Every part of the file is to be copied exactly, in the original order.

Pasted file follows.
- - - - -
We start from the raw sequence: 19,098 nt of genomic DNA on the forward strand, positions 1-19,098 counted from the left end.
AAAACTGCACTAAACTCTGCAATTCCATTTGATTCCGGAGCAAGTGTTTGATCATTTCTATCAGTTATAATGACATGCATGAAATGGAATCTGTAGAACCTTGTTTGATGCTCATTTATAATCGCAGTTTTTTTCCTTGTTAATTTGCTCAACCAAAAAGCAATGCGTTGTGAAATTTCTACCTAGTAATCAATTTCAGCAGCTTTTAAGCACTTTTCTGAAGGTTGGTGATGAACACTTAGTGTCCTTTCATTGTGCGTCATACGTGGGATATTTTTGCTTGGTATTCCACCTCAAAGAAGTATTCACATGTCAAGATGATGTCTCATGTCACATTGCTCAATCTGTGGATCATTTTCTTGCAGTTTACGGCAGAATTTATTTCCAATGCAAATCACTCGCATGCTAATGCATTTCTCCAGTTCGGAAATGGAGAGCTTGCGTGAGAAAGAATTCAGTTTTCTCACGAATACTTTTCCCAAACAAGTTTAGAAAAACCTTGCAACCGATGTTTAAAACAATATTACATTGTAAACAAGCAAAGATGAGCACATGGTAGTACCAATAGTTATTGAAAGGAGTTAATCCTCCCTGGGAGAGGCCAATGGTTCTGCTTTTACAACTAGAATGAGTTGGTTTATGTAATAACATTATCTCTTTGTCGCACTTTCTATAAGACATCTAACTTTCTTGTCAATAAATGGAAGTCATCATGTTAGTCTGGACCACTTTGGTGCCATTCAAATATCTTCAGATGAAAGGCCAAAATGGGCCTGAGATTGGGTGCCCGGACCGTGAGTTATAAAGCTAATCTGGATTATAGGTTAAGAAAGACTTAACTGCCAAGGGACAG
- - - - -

We start from the raw sequence: 19,098 nt of genomic DNA on the forward strand, positions 1-19,098 counted from the left end.
AAAACTGCACTAAACTCTGCAATTCCATTTGATTCCGGAGCAAGTGTTTGATCATTTCTATCAGTTATAATGACATGCATGAAATGGAATCTGTAGAACCTTGTTTGATGCTCATTTATAATCGCAGTTTTTTTCCTTGTTAATTTGCTCAACCAAAAAGCAATGCGTTGTGAAATTTCTACCTAGTAATCAATTTCAGCAGCTTTTAAGCACTTTTCTGAAGGTTGGTGATGAACACTTAGTGTCCTTTCATTGTGCGTCATACGTGGGATATTTTTGCTTGGTATTCCACCTCAAAGAAGTATTCACATGTCAAGATGATGTCTCATGTCACATTGCTCAATCTGTGGATCATTTTCTTGCAGTTTACGGCAGAATTTATTTCCAATGCAAATCACTCGCATGCTAATGCATTTCTCCAGTTCGGAAATGGAGAGCTTGCGTGAGAAAGAATTCAGTTTTCTCACGAATACTTTTCCCAAACAAGTTTAGAAAAACCTTGCAACCGATGTTTAAAACAATATTACATTGTAAACAAGCAAAGATGAGCACATGGTAGTACCAATAGTTATTGAAAGGAGTTAATCCTCCCTGGGAGAGGCCAATGGTTCTGCTTTTACAACTAGAATGAGTTGGTTTATGTAATAACATTATCTCTTTGTCGCACTTTCTATAAGACATCTAACTTTCTTGTCAATAAATGGAAGTCATCATGTTAGTCTGGACCACTTTGGTGCCATTCAAATATCTTCAGATGAAAGGCCAAAATGGGCCTGAGATTGGGTGCCCGGACCGTGAGTTATAAAGCTAATCTGGATTATAGGTTAAGAAAGACTTAACTGCCAAGGGACAG